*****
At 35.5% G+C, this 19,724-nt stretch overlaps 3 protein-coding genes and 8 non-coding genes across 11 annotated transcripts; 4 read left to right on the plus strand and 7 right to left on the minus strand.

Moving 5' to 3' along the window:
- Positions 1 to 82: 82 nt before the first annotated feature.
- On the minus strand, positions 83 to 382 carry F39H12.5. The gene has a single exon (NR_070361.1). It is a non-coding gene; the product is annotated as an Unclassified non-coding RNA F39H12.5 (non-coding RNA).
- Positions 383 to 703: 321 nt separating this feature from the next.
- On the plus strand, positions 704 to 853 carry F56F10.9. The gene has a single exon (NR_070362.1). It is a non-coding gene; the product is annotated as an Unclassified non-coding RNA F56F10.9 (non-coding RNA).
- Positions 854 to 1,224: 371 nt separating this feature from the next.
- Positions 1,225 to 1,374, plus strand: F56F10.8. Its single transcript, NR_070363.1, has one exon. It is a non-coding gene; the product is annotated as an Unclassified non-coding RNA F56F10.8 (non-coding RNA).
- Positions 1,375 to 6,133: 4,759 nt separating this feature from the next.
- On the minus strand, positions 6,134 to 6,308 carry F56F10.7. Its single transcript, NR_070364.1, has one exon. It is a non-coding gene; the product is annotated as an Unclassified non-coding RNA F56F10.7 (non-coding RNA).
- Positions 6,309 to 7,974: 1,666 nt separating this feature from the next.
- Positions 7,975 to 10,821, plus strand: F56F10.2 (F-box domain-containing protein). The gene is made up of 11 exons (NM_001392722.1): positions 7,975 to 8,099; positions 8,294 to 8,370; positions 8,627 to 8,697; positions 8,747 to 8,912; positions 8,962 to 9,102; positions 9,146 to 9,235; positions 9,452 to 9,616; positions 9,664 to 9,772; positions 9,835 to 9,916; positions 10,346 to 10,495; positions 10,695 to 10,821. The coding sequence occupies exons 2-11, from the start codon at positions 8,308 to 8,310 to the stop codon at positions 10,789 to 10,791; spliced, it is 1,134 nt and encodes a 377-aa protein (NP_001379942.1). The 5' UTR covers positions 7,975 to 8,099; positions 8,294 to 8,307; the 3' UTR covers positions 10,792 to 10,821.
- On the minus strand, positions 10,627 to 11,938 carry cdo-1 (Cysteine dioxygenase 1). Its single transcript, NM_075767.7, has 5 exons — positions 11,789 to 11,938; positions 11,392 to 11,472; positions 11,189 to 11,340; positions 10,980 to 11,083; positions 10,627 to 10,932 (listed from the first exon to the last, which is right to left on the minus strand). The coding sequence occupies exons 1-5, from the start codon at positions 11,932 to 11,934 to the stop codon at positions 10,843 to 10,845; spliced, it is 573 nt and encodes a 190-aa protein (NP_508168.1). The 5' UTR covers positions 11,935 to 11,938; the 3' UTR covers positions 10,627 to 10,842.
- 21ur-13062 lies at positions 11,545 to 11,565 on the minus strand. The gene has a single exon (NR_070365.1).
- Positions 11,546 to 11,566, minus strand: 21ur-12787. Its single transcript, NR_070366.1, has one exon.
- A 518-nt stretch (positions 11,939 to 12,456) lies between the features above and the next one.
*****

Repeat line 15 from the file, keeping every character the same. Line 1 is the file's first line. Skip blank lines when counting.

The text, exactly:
- Positions 11,546 to 11,566, minus strand: 21ur-12787. Its single transcript, NR_070366.1, has one exon.